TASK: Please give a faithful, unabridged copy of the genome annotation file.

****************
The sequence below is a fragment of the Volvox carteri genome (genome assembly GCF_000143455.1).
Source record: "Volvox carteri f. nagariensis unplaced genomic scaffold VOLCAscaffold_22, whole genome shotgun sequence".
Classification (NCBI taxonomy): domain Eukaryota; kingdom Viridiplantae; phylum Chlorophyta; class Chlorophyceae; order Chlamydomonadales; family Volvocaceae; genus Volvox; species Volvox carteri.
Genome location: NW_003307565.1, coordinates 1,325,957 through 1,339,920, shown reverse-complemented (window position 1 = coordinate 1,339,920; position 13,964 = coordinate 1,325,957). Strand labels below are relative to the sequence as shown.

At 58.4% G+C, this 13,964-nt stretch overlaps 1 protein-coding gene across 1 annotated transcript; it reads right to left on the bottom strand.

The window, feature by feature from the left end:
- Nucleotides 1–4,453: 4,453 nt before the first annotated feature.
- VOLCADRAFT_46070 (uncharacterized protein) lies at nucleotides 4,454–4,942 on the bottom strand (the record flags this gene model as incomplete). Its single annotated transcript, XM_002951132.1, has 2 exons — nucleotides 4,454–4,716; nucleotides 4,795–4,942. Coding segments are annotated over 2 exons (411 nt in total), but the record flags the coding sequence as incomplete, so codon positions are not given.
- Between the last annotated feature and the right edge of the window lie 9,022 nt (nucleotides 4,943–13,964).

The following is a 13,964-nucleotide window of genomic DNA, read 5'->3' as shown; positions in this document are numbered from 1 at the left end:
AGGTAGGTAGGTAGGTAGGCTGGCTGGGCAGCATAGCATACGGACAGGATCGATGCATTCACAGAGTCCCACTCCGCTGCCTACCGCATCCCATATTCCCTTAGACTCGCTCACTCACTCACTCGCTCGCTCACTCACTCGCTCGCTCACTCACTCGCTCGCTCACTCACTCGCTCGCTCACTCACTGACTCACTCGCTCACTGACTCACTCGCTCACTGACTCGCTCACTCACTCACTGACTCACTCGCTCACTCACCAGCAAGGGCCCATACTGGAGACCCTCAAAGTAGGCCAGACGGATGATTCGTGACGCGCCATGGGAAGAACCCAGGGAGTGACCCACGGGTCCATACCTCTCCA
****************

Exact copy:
The sequence below is a fragment of the Volvox carteri genome (genome assembly GCF_000143455.1).
Source record: "Volvox carteri f. nagariensis unplaced genomic scaffold VOLCAscaffold_22, whole genome shotgun sequence".
Classification (NCBI taxonomy): domain Eukaryota; kingdom Viridiplantae; phylum Chlorophyta; class Chlorophyceae; order Chlamydomonadales; family Volvocaceae; genus Volvox; species Volvox carteri.
Genome location: NW_003307565.1, coordinates 1,325,957 through 1,339,920, shown reverse-complemented (window position 1 = coordinate 1,339,920; position 13,964 = coordinate 1,325,957). Strand labels below are relative to the sequence as shown.

At 58.4% G+C, this 13,964-nt stretch overlaps 1 protein-coding gene across 1 annotated transcript; it reads right to left on the bottom strand.

The window, feature by feature from the left end:
- Nucleotides 1–4,453: 4,453 nt before the first annotated feature.
- VOLCADRAFT_46070 (uncharacterized protein) lies at nucleotides 4,454–4,942 on the bottom strand (the record flags this gene model as incomplete). Its single annotated transcript, XM_002951132.1, has 2 exons — nucleotides 4,454–4,716; nucleotides 4,795–4,942. Coding segments are annotated over 2 exons (411 nt in total), but the record flags the coding sequence as incomplete, so codon positions are not given.
- Between the last annotated feature and the right edge of the window lie 9,022 nt (nucleotides 4,943–13,964).

The following is a 13,964-nucleotide window of genomic DNA, read 5'->3' as shown; positions in this document are numbered from 1 at the left end:
AGGTAGGTAGGTAGGTAGGCTGGCTGGGCAGCATAGCATACGGACAGGATCGATGCATTCACAGAGTCCCACTCCGCTGCCTACCGCATCCCATATTCCCTTAGACTCGCTCACTCACTCACTCGCTCGCTCACTCACTCGCTCGCTCACTCACTCGCTCGCTCACTCACTCGCTCGCTCACTCACTGACTCACTCGCTCACTGACTCACTCGCTCACTGACTCGCTCACTCACTCACTGACTCACTCGCTCACTCACCAGCAAGGGCCCATACTGGAGACCCTCAAAGTAGGCCAGACGGATGATTCGTGACGCGCCATGGGAAGAACCCAGGGAGTGACCCACGGGTCCATACCTCTCCA